Saturday, July 01, 2006
Cabling - Make sure your network cabling is up to standards. Properly run Cat 5/5e/6 cabling with patch panels in the closets & wall jacks on the wall. Use manufactured patch cords. And if you really want to be sure it is right, have it certified by a cabling contractor.
Network Switching - This is one of the harder pieces and critical to the success of your deployment. I won't pretend to be able to describe how to properly design a network in a few paragraphs because every organization is different. Here are some basics though.
- Think about the core of your network. If everything ties back to a single location things are pretty simple. Where are your servers, your wiring closets, your wide area connectivity & your outside world connectivity? Start at the core and work out from there with a simple star topology (don't try to connect closet to closet to closet, instead connect each closet to the core directly).
- What other critical line of business applications do you run that may need to be considered in the design.
- What do you have for existing equipment that you might be able to utilize?
- Figure out which manufacturer's gear you want to utilize and learn the different models and their options. This is important! Know your product!
- How are you going to power your hard phones? PoE switches, mid-spans (power injectors) or power bricks at each desk?
- How about power protection? Most UPS manufacturers have calculators on their web sites that allow you to estimate consumption and run times of their gear.
Here's an example of a physical network design with a core server room (the core closet area is sometimes referred to as the MDF and the remote closets as IDFs).
Above we see the two closets linked back to the core at 1 Gbps, one with fiber because of distance from the core, and the second with Cat 5e / 6 copper. The servers all connect in to the core network switch at 1 Gbps and the firewall and router connect in to the core. Simple, clean efficient.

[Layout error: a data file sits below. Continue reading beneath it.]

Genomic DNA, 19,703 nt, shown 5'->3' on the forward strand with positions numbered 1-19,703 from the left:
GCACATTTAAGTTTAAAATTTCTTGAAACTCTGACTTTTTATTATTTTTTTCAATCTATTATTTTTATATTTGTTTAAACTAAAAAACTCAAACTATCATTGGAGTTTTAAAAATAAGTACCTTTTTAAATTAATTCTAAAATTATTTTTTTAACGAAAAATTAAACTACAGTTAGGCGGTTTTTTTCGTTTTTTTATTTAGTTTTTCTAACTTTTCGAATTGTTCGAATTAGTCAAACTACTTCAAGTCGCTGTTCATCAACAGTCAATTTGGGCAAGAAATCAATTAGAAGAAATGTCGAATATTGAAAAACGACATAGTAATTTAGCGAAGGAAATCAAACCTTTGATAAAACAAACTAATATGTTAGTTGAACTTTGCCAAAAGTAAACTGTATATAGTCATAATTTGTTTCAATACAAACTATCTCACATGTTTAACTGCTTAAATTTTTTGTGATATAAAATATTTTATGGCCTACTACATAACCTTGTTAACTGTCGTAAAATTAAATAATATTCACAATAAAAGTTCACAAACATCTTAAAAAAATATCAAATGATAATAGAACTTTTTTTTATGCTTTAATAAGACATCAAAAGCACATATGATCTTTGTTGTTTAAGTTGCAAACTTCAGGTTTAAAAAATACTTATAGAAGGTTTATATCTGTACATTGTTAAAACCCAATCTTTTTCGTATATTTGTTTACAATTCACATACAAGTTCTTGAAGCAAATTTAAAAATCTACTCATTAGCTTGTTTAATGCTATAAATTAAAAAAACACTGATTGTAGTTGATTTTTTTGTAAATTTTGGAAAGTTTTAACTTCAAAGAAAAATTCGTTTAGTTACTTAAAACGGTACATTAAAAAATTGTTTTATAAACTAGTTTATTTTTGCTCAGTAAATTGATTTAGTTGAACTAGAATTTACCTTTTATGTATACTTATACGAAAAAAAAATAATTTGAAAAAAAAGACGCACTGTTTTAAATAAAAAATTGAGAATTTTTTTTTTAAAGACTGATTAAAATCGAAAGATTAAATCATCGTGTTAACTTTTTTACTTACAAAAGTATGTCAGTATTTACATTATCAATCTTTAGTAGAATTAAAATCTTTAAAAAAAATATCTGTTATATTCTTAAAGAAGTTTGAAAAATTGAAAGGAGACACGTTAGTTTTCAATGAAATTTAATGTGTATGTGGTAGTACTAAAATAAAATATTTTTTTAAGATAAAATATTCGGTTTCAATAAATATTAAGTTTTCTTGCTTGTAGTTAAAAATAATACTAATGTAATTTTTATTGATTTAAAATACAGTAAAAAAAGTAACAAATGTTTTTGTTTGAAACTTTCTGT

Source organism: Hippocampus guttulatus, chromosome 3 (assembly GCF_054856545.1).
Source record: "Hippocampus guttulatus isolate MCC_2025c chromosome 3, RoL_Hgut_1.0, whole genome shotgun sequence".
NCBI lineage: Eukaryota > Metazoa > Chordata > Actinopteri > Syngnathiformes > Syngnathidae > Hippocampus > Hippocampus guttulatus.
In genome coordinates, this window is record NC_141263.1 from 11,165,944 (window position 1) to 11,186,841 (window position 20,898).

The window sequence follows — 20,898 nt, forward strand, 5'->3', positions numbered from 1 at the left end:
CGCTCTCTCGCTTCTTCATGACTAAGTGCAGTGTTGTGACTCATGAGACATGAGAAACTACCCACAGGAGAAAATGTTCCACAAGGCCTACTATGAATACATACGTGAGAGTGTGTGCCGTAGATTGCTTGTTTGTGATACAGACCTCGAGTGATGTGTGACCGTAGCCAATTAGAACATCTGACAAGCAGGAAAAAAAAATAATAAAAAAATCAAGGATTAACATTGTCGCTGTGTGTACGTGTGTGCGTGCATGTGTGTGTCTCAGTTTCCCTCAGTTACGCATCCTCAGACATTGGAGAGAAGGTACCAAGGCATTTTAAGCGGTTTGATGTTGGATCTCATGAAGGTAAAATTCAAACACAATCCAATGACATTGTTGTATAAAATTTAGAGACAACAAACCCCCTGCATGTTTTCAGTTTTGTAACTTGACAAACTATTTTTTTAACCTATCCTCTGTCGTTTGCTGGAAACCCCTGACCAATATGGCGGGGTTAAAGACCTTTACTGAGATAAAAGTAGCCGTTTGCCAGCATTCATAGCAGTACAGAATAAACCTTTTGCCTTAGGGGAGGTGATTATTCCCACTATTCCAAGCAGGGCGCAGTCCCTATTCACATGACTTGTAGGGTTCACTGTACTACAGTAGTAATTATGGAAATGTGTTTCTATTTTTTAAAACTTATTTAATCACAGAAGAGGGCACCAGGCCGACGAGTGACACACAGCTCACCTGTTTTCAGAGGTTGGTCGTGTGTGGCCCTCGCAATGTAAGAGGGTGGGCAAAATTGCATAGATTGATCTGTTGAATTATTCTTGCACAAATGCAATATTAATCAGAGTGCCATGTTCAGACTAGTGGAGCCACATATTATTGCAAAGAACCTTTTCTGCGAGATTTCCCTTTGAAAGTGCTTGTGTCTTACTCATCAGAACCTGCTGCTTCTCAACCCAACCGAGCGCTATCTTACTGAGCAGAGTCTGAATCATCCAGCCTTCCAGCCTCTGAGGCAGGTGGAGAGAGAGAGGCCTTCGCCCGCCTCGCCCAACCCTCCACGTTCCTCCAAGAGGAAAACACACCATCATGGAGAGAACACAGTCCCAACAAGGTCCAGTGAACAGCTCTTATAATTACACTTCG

I like the HP switching gear (it's about 60% of the cost of an equivalent Cisco design, lifetime replacement, support and software updates). They have a nice broad range of products, their QOS seems pretty good and they are easy to configure. Don't' get me wrong, I like the Cisco stuff too and design plenty of networks with it. I just think I get more bang for the buck with HP. If I need to cheap things out, Linksys has some inexpensive managed PoE switches and so does Dell, Netgear and DLink.
Try to stick with managed switches so that you can create VLANs. Most modern managed switches will support Quality of Service (QOS). Some of the really cheap PoE switches are unmanaged (Netgear, DLink have some models like that).
Adtran makes some nice little stackable PoE switches (1224 series) and they even have one with an integrated router module (1224 r). This makes for a nice all in one device at remote WAN connected locations.
Don't have the coin for all new fancy gear? First off, prepare yourself for small voice quality issues. If you can live with that (hey we all put up with cell phones right?), take the above network design principles into account. Good cabling, star topology, avoid linking switch to switch to switch. Oh, and forget about trying to use any old hubs you have... switches only.
Remember, cabling and switching are the foundation of your VoIP deployment. The rest of the house is only as good as the foundation. Take the time to get it right and people won't be reaching for your throat. Next article I'll get into VLAN design and maybe QOS... we'll see how long it runs...
Sunday, June 25, 2006